I think that a certain amount of track-driving is necessary for the ambitious autocrosser. Unless your local site happens to be very big, there just isn’t any other way to get experience at higher speeds. We autocrossers get really good in the 35mph to 55mph speed range. In National competition we run into courses from time to time that are quite a bit faster than what most see regionally. While we may hit the same top speeds briefly locally, we rarely have to maneuver violently at 55mph+ at a regional competition.  Where else are we going to get the car-control skills we need at the higher velocities that will allow us to do well at Nationals? Most of us can’t follow the National Tour to every event around the country.

One of the nicest race-cars in attendance belonged to Bill Coffey Sr., up from Florida, who bought the car brand-new in 1971:

Bill Coffey's 240Z

Bill Coffey’s 240Z

This beauty puts down 315 hp, weighs 2200 lbs, (which is 300 lbs over the class limit) and sports 11″ wide wheels at the rear. (Not sure about the front, except they are not narrow!) Bill says he won’t take any more weight out of it… he doesn’t want to cut on it further. One of the best-looking Z’s I’ve ever seen.

By the way, in the background of that picture, left side, is a 1976 TVR 2500M. I know this only because I had to ask the owner what the heck it was. All I could tell was something British and that it’s a really well put-together machine.

We had a great group of PDXers today, some of them auto-crossers from the area that I’ve met before. Everyone was enthusiastic, safe and polite on-track, no doubt due to the instructor group led by Chief Instructor Brett Whisenant and the safety talks given by Safety Steward Andy Tow.

As usual at TGPR, my day gradually ground down and was finally finished due to severe front brake-pad tapering. This track can be tough on brakes (I hit 104 mph and brake below 50 mph three times each 70 seconds) and while I use good racing pads which do not overheat and good, fresh fluid which does not boil no pad can prevent the tapering that results from the stock Corvette calipers not being quite stiff enough, especially when they get really hot. The modulus (E) of aluminum drops with rising temperature, about 10% by 300F, and these calipers don’t seem particularly stiff to begin with.

Here’s the track map. The running direction is counter-clockwise.

TGPR Layout

TGPR Layout

Cars & Coffee October

Under overcast skies the C&C faithful met at Books A’ Million this morning. Amid discussion of the upcoming TT & PDX at TGPR next weekend, some interesting old-school hardware, including Der Panzervagon in for some upgrades with Brett at Fusion Works:

2015-10-03 08.20.55

and a Mikuni-carbed, headered, Panasported Datsun 510:

2015-10-03 08.18.42 2015-10-03 08.18.33

A Volvo 1800ES from back when they had quirky style:

2015-10-03 08.19.57 2015-10-03 08.20.33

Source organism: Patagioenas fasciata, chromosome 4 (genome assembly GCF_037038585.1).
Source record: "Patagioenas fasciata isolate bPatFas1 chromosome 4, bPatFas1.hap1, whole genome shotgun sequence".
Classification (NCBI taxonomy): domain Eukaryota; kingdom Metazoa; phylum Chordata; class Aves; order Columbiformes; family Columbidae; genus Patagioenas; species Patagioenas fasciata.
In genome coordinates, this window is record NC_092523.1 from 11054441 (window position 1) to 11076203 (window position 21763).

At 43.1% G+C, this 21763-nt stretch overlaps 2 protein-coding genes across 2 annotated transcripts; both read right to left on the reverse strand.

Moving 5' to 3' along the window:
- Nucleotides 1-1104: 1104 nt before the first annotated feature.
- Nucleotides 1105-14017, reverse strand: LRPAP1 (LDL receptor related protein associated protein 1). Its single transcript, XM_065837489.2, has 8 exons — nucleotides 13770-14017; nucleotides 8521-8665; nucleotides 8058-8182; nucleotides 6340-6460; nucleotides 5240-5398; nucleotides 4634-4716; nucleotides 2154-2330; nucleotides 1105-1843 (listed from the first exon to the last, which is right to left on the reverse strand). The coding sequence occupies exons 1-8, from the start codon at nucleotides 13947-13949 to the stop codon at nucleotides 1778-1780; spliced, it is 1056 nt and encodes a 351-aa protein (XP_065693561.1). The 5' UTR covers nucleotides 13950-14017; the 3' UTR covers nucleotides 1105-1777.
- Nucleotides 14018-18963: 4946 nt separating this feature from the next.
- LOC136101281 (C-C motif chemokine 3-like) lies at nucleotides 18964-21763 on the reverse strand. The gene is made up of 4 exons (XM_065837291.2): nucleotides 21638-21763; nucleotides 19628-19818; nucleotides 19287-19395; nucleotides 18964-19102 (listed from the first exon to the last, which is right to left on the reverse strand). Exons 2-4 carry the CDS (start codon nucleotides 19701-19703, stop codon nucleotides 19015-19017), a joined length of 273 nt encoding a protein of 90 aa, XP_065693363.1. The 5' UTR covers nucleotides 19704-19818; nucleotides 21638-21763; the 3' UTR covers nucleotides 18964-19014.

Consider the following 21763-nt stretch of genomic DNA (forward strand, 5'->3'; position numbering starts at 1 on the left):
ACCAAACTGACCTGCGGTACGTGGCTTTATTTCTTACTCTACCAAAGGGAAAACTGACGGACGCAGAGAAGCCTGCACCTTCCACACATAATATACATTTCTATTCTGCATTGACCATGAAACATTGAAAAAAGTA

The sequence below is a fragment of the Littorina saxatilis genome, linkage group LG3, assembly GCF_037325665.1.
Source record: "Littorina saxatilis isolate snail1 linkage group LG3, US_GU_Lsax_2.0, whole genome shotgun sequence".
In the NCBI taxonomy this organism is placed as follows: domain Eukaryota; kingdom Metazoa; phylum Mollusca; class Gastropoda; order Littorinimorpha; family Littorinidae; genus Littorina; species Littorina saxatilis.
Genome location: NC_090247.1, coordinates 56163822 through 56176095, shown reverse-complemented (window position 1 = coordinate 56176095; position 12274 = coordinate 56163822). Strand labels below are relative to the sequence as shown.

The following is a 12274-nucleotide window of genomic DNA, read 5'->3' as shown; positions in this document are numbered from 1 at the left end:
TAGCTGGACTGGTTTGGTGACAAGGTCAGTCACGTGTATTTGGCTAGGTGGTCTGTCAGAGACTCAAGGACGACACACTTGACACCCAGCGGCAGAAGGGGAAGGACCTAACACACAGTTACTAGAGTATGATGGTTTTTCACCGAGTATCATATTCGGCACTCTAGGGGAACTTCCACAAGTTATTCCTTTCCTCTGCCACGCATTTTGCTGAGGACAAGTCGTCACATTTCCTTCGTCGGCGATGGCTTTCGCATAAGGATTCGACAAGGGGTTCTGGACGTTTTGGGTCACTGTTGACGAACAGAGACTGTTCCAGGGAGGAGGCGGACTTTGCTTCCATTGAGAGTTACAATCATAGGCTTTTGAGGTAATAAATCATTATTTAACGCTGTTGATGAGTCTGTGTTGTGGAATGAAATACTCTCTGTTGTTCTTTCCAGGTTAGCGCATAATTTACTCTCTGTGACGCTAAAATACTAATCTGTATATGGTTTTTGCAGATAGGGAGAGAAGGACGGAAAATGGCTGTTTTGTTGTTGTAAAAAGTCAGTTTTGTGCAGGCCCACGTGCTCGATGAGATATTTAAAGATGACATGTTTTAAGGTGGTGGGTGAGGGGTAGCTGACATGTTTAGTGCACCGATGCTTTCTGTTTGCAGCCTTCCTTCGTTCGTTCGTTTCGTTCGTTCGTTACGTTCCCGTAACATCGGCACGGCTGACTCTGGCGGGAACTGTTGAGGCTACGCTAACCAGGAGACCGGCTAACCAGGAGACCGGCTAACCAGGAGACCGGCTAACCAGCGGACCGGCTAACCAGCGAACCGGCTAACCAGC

and a very nice Boss 302, among other more modern machinery:

2015-10-03 08.19.38

Cars & Classes In The Silly Season

The latest news from Fastrack and SoloMatters has been more about what’s not changing than what is. My car, the standard C5 (that’s Corvette-5th Generation for those not in the trade) is not being moved up and buried in A-Street. So, I’m not being forced to sell my car and buy a C5Z06. Rats! Why did S2000’s have to place 1st & 2nd at Nats in B-Street?

The Acura RXS-S will also not move to STX and the 997 GT3 will not be removed from SSR. Whew! Dodged a couple of bullets there.

On the other hand, it seems that the SEB will put some P-cars (Por-schees, as my wife pronounces it, again, for those not in the trade) into STU, But, we will have to wait until the next Fastrack in December to find out which ones. I wrote a letter with some recommendations. Can’t wait to see if they followed my excellent advice!

Actually, STU is facing other changes as well, like increasing the allowable width of tires for the 4WD boost-buggies to 265mm after much moaning on the internet about how they needed it and, I assume, at least one letter to the same effect. Any new mid-engined or rear-engined (read P-cars) added to the class would be restricted to 255mm. Hmmm. Someone that’s got a 911 with 67% of it’s weight on the rear tires is going to downsize the rears to 255? Not bloody likely.

Actually, I just realized that the notice in Solomatters mentions only mid-engined cars when the original request for comment stated both mid and rear. Maybe just an oversight, but I bet when the list comes out no form of 911 will be on it. Bummer for some people over on the Rennlist autocross forum.

Most assume the 986S Boxster will be in. I also assume the 987 non-S cars as well. The only P-car I think that might get in that can actually hang with the C5 and 350Z if only given 255s is the 987 CS (Cayman S, for those…) but I expect it’s a long-shot. Personally, I would never own that car (don’t trust the engine) but a 981 (base or S) I could talk myself into.

Here’s the results of my rating system for a selection of current and possible future STU cars with mid-engined limited to 255mm. The C5 is set to 100 points and 4WD cars are not listed because I’m clueless about how to rate 4WD. (Some say I’m just clueless all around!)

Update: 350Z added

STU Cars Rated

STU Cars Rated